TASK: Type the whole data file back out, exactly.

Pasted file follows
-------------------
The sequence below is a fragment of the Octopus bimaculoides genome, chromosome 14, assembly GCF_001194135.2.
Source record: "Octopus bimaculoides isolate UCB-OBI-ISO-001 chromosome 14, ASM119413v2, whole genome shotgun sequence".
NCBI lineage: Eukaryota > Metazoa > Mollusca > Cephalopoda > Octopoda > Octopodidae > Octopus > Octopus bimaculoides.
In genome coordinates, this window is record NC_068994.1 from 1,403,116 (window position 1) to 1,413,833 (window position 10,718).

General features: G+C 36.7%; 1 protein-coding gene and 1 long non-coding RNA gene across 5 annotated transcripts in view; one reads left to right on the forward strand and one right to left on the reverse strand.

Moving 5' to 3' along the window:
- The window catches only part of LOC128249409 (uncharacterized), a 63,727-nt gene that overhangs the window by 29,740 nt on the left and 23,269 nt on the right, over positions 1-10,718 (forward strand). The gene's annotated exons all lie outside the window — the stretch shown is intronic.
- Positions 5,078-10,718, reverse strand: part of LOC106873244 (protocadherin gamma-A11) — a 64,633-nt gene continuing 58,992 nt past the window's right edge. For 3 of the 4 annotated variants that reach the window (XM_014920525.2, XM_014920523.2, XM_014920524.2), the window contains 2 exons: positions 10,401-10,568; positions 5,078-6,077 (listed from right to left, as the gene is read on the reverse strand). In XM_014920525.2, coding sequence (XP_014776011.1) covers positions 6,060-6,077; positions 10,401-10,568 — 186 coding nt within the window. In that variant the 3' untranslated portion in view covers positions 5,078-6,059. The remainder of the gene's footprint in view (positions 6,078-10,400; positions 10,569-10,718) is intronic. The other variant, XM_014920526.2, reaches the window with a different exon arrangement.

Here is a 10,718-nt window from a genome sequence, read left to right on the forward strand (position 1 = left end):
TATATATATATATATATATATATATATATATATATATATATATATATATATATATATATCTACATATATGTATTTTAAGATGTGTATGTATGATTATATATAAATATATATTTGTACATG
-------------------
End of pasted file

The sequence below is a fragment of the Octopus bimaculoides genome, chromosome 14, assembly GCF_001194135.2.
Source record: "Octopus bimaculoides isolate UCB-OBI-ISO-001 chromosome 14, ASM119413v2, whole genome shotgun sequence".
NCBI lineage: Eukaryota > Metazoa > Mollusca > Cephalopoda > Octopoda > Octopodidae > Octopus > Octopus bimaculoides.
In genome coordinates, this window is record NC_068994.1 from 1,403,116 (window position 1) to 1,413,833 (window position 10,718).

General features: G+C 36.7%; 1 protein-coding gene and 1 long non-coding RNA gene across 5 annotated transcripts in view; one reads left to right on the forward strand and one right to left on the reverse strand.

Moving 5' to 3' along the window:
- The window catches only part of LOC128249409 (uncharacterized), a 63,727-nt gene that overhangs the window by 29,740 nt on the left and 23,269 nt on the right, over positions 1-10,718 (forward strand). The gene's annotated exons all lie outside the window — the stretch shown is intronic.
- Positions 5,078-10,718, reverse strand: part of LOC106873244 (protocadherin gamma-A11) — a 64,633-nt gene continuing 58,992 nt past the window's right edge. For 3 of the 4 annotated variants that reach the window (XM_014920525.2, XM_014920523.2, XM_014920524.2), the window contains 2 exons: positions 10,401-10,568; positions 5,078-6,077 (listed from right to left, as the gene is read on the reverse strand). In XM_014920525.2, coding sequence (XP_014776011.1) covers positions 6,060-6,077; positions 10,401-10,568 — 186 coding nt within the window. In that variant the 3' untranslated portion in view covers positions 5,078-6,059. The remainder of the gene's footprint in view (positions 6,078-10,400; positions 10,569-10,718) is intronic. The other variant, XM_014920526.2, reaches the window with a different exon arrangement.

Here is a 10,718-nt window from a genome sequence, read left to right on the forward strand (position 1 = left end):
TATATATATATATATATATATATATATATATATATATATATATATATATATATATATATCTACATATATGTATTTTAAGATGTGTATGTATGATTATATATAAATATATATTTGTACATG